HALIFAX — A woman arrested during a housing protest two years ago in Halifax has been found not guilty of two of four charges after being accused of assaulting three police officers.
Natasha Angelique Danais was acquitted Tuesday of assault against two police officers, but she was found guilty of obstruction and of an assault charge related to pulling a medical mask off another officer.
At trial in May, Danais denied intentionally kicking two constables during the Aug. 18, 2021 protest, saying she was avoiding “kicks and stomps” from landing on her. She also told the court that she had moved her legs in a bicycle motion as she lay on her back in order to prevent herself from being hurt.
At the time, municipal workers were attempting to remove a shelter for homeless people in front of the former Halifax public library, and Danais was among the demonstrators Halifax police were pushing out of the way.
In finding Danais not guilty of assaulting officers Chris DeLong and Brian Palmeter, provincial court Judge Kelly Serbu noted that what began as a peaceful protest “morphed into anything but one.”
“I can only describe what I saw and heard as chaotic and mayhem,” Serbu said, referring to video evidence and testimony.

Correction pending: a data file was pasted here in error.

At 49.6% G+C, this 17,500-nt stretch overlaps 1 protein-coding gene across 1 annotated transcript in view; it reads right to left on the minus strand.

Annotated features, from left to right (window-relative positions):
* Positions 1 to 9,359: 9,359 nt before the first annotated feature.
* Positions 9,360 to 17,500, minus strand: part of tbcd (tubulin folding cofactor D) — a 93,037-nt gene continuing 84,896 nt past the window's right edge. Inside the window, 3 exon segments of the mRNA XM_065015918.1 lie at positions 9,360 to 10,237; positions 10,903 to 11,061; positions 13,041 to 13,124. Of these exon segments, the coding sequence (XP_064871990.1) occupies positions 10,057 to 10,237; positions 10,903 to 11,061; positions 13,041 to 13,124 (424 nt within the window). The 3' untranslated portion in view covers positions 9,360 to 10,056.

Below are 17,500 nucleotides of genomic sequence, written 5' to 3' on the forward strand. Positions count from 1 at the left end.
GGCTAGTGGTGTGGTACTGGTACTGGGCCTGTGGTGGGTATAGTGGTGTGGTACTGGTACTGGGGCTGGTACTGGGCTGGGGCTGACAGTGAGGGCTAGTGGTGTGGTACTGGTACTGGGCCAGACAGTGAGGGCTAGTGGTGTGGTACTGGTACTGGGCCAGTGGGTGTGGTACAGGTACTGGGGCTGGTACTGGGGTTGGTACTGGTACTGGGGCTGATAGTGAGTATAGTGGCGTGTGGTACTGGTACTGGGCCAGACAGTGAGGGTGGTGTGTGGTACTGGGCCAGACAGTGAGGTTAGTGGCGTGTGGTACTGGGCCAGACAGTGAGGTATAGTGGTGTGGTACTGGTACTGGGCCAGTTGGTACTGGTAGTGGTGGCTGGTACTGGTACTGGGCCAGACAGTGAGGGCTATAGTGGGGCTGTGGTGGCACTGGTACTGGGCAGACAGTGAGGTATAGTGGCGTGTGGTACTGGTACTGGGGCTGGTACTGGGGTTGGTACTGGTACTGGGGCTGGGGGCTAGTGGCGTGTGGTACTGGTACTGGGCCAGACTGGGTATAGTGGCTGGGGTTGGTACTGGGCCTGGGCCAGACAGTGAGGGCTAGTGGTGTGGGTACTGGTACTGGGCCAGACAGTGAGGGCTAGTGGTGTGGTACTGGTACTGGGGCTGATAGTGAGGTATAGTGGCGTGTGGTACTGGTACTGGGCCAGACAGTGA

The judge said that based on the evidence, Danais had ended up on her back and was in a “very vulnerable position.” With many people around her, she feared being stepped on.
“Any contact she may have made with either officer was not intentional and was the result of her trying to protect herself,” Serbu ruled.
Danais, who now lives in British Columbia, took part in Tuesday’s court proceeding by video link and is scheduled to return to court Jan. 10 for sentencing.
Her lawyer, Asaf Rashid, said in an interview Wednesday that it’s too early to say whether there will be an appeal in the case.
Rashid had argued for a stay of proceedings based on his client’s treatment by police during and following her arrest, saying she wasn't given proper access to legal advice and her Charter rights were violated.
“I didn’t think it was in the public interest for any of the charges to proceed because of the social context of the housing and homelessness crisis,” said Rashid. “In the end it’s up to the judge, of course, and he made the ruling that he did. I think overall, there’s still a lot of dust to be settled as far as reviewing it.”
In dismissing the Charter application, Serbu concluded that police did not use excessive force in dealing with Danais, and he said delays in giving her access to a lawyer were not surprising given the initial delays in getting her to the police lockup because of a protest that had turned violent.
He also noted that police were trying to process 23 people who had been arrested.
Halifax's board of police commissioners has ordered an independent civilian review of the police response to the 2021 protest. A Toronto law firm is expected to release a public report with findings and recommendations by next May.
This report by The Canadian Press was first published Sept. 20, 2023.
Keith Doucette, The Canadian Press